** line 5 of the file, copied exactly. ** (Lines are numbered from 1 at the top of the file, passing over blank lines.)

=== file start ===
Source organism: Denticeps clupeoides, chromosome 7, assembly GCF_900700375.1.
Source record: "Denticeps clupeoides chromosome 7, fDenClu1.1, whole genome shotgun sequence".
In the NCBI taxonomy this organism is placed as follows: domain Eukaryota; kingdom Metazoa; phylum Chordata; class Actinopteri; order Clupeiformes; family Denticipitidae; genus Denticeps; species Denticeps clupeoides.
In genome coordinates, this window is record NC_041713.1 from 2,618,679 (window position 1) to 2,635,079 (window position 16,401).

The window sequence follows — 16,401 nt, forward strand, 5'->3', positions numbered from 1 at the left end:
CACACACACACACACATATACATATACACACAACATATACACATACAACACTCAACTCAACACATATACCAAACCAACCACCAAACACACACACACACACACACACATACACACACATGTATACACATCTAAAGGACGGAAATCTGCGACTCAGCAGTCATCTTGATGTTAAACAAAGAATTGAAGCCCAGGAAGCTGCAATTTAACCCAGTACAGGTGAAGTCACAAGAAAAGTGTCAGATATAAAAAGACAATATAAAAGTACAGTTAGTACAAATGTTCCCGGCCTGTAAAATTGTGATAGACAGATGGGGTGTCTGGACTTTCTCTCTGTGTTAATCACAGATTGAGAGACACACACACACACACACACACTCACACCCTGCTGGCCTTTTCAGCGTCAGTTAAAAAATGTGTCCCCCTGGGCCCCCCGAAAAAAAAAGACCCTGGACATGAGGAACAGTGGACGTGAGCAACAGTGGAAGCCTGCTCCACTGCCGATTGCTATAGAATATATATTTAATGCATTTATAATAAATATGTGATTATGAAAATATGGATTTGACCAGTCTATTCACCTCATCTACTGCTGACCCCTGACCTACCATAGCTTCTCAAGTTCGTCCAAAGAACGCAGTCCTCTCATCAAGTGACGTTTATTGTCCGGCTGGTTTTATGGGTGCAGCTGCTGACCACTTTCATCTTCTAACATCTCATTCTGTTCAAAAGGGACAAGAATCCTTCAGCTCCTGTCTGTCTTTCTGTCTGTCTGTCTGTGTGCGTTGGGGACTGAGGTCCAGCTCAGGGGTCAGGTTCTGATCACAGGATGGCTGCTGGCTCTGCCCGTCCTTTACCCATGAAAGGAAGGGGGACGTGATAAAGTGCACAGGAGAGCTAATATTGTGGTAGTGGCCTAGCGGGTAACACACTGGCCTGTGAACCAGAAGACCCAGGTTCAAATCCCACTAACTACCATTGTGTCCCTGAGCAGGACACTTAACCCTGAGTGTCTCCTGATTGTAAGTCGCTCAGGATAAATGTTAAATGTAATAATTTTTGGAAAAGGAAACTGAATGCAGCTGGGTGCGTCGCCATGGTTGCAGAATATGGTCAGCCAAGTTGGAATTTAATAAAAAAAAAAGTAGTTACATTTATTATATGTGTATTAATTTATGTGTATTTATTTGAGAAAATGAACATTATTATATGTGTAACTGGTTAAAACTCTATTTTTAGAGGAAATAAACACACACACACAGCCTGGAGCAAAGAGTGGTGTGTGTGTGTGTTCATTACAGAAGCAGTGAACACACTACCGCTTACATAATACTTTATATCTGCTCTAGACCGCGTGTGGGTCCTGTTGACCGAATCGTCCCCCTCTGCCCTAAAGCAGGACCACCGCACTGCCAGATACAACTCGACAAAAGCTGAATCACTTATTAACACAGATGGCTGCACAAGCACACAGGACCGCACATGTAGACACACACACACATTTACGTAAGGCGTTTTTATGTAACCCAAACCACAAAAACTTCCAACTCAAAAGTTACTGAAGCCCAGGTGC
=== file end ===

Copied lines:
The window sequence follows — 16,401 nt, forward strand, 5'->3', positions numbered from 1 at the left end: